I define a "bioplanet" as any single organism that completely covers the surface of a planet. In my scenario, humans pass Kardashev Type I status and build a Matrioshka brain around the core of a large asteroid, but it is biological in nature and not a digital computer. They informally call this kind of bioplanet a "brainstar".

Why not just build a digital, chip-based supercomputer? There are a couple reasons for this:

  1. Issues with AI. Humans can't figure out how to solve the alignment problem, so instead of building bigger AIs they build bigger human brains. Brainstars have the same moral architecture as humans, so they are thought to be inherently more aligned with human values. A brainstar can't edit its own weights or self-replicate like an AI can, so there is no fear of uncontrollable replication either.
  2. Easy job of scaling the human brain. In real life, Craniopagus twins can develop functional thalamic bridges spontaneously. In my story, humans are able to get similar results through bioprinting, tissue engineering and other technologies, and they find cross-brain connections relatively trivial to develop. They know how to scale up any region of the human brain they desire, or wire groups of them together.
  3. Power. A human brain consumes 12 to 20 watts of power. A supercomputer consumes 1 to 10 megawatts. Even if supercomputers get more efficient, they are still orders of magnitude away from the energy efficiency of a human brain. The same is true for volume: human brains take up orders of magnitude less space than supercomputers.

But there is a big problem: what is the motivation for making the brainstar a Matrioshka brain proper and building it around a moon or asteroid? Why not just build it on Earth? There are plenty of sensible reasons to do this:

  1. Space is too complicated. Sending hundreds of ships to an asteroid is expensive and dangerous, the vacuum of space is lethal and you'd have to spend a huge amount of resources terraforming the surface.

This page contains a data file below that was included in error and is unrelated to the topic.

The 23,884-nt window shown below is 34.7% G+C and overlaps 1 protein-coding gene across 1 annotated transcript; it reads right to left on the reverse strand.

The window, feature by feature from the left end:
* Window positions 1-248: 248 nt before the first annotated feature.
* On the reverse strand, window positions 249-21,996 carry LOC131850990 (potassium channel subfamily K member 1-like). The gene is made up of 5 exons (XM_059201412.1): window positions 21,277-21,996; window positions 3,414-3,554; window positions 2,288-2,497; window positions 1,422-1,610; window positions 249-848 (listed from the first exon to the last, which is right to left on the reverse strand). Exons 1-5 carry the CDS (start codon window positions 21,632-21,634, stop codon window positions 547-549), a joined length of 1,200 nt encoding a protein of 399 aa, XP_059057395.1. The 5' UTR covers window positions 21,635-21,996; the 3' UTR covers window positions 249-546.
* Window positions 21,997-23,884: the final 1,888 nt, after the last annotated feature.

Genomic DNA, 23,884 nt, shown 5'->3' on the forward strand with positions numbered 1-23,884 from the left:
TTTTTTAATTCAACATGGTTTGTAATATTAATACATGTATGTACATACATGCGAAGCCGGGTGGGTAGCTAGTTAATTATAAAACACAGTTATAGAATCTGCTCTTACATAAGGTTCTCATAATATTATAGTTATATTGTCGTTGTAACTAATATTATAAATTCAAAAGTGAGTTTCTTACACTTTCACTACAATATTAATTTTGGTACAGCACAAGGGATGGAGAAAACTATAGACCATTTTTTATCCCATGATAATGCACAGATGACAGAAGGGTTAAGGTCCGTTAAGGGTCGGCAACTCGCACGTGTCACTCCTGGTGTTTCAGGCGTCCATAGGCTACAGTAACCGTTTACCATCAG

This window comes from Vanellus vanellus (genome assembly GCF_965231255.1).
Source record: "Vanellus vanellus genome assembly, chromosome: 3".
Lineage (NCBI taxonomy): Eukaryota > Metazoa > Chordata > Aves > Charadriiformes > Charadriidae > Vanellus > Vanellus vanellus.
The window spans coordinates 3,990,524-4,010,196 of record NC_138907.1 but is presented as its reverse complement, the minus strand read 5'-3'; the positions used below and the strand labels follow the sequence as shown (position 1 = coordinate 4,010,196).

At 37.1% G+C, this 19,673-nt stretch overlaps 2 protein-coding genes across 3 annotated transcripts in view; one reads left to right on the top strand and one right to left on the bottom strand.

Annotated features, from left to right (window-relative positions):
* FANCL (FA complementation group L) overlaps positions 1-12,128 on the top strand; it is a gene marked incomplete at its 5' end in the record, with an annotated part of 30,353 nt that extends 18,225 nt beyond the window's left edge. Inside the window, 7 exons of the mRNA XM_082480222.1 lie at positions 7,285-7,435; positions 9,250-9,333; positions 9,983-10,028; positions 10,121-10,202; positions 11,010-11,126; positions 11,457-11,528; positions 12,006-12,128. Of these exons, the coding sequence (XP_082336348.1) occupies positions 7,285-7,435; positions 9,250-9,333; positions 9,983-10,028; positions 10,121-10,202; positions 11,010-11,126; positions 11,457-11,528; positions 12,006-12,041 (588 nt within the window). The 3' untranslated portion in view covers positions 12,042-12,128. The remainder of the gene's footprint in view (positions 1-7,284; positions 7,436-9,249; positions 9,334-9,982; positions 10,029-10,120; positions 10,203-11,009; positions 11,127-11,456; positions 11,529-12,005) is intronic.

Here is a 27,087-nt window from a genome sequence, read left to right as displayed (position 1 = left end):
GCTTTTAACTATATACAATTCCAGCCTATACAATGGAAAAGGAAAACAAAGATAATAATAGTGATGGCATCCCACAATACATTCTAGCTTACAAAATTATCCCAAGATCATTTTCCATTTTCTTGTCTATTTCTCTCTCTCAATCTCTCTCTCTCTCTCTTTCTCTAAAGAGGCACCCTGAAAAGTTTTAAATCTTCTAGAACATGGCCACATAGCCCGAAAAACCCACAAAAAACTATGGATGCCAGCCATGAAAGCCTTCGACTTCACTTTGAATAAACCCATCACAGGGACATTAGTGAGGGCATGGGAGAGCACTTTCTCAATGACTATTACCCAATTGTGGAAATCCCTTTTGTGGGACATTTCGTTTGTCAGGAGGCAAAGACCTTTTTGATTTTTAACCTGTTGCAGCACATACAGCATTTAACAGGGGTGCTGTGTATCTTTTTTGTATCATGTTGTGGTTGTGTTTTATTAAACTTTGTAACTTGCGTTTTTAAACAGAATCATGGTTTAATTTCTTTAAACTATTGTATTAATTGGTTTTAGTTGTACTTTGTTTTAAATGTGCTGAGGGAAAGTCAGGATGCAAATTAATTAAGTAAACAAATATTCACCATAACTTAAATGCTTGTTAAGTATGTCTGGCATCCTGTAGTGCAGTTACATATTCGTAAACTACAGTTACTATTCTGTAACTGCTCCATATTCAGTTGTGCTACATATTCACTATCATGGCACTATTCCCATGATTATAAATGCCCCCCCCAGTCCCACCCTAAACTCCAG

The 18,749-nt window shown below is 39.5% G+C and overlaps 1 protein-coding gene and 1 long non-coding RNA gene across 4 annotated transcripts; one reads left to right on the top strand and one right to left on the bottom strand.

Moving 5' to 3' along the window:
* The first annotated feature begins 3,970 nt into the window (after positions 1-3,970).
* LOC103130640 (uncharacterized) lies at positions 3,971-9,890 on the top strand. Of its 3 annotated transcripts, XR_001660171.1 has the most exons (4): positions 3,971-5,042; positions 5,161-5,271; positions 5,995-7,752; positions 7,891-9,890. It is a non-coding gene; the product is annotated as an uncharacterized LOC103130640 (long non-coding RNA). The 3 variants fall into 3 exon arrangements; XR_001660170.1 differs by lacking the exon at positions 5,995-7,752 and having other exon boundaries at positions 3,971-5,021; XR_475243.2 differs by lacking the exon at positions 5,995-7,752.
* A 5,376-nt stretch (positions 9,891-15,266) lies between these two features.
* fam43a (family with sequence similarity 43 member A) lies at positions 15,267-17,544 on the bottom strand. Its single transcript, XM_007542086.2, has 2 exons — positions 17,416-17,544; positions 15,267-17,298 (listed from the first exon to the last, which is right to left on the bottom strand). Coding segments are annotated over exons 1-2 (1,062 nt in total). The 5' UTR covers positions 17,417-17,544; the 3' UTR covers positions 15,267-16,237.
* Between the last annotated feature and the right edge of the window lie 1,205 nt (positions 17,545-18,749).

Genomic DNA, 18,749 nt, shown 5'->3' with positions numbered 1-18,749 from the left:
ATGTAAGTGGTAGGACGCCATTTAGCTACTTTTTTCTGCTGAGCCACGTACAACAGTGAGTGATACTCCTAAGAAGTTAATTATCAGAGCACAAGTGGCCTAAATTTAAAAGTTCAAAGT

2. High maintenance. Biological organisms like brainstars can't just be powered by a bunch of solar panels. They need food and oxygen, they perspire, they excrete, they have medical issues and sometimes even need surgery. All of the necessary resources need to be shipped through space (although this could be solved by growing food and other resources on the brainstar itself).
  3. Latency. There will be communication delays if the brainstar is far from Earth.
  4. Real estate. There's plenty of room on Earth. Why not just build it underground, or in an ocean or desert?
  5. Secrecy need not be sacrificed. If there's a need for it, a brainstar could be built deep underground or in some remote locale on Earth for a tenth of the budget.
  6. No need to cover the whole celestial body. It might not make sense to build a brainstar that covers an entire moon or asteroid. You could use the rest of the surface for other things.

There has to be a reason to build it in space and make it cover a celestial body. Otherwise, the construct ends up as a "brain building" or "brain city", not a brainstar.

  • 1
    $\begingroup$ (a) If you read the tag wikis, the science-fiction and hard-science tags are mutually exclusive. (b) The hard-science tag is ruthless (answers that don't meet the tag's expectations are under threat of deletion)... and I'm having an incredibly hard time believing any hard science can be found to support an answer. (c) We do not host questions about motivation. Per the help center, " If ... you aren’t sure what a character (be it an individual or organization) should do, that is out of scope for the site." Motivations = choices = decisions = storybuilding = off-topic. $\endgroup$
    – JBH
    Sep 19 at 2:00
  • 1
    $\begingroup$ Brainstorming character motivations is outside the scope of this site. $\endgroup$
    – sphennings
    Sep 19 at 2:13
  • $\begingroup$ Matrioshka brain is a structure build around a star. Not around a moon or an asteroid. It's purpose is to use the whole output of a star for computation. Also, computers are way more energy efficient than human brain.... The supposed energy efficiency of brain is a myth. $\endgroup$
    – Negdo
    Sep 20 at 15:21
  • $\begingroup$ Section 1 of why not digital: . "can't edit weights" is that in reference to activation weights of a neural net? If so those weights must be editable for the system to learn. This applies to both digital and biological neural nets.. How can you get it to a usable state if it can't learn? $\endgroup$ Sep 21 at 22:17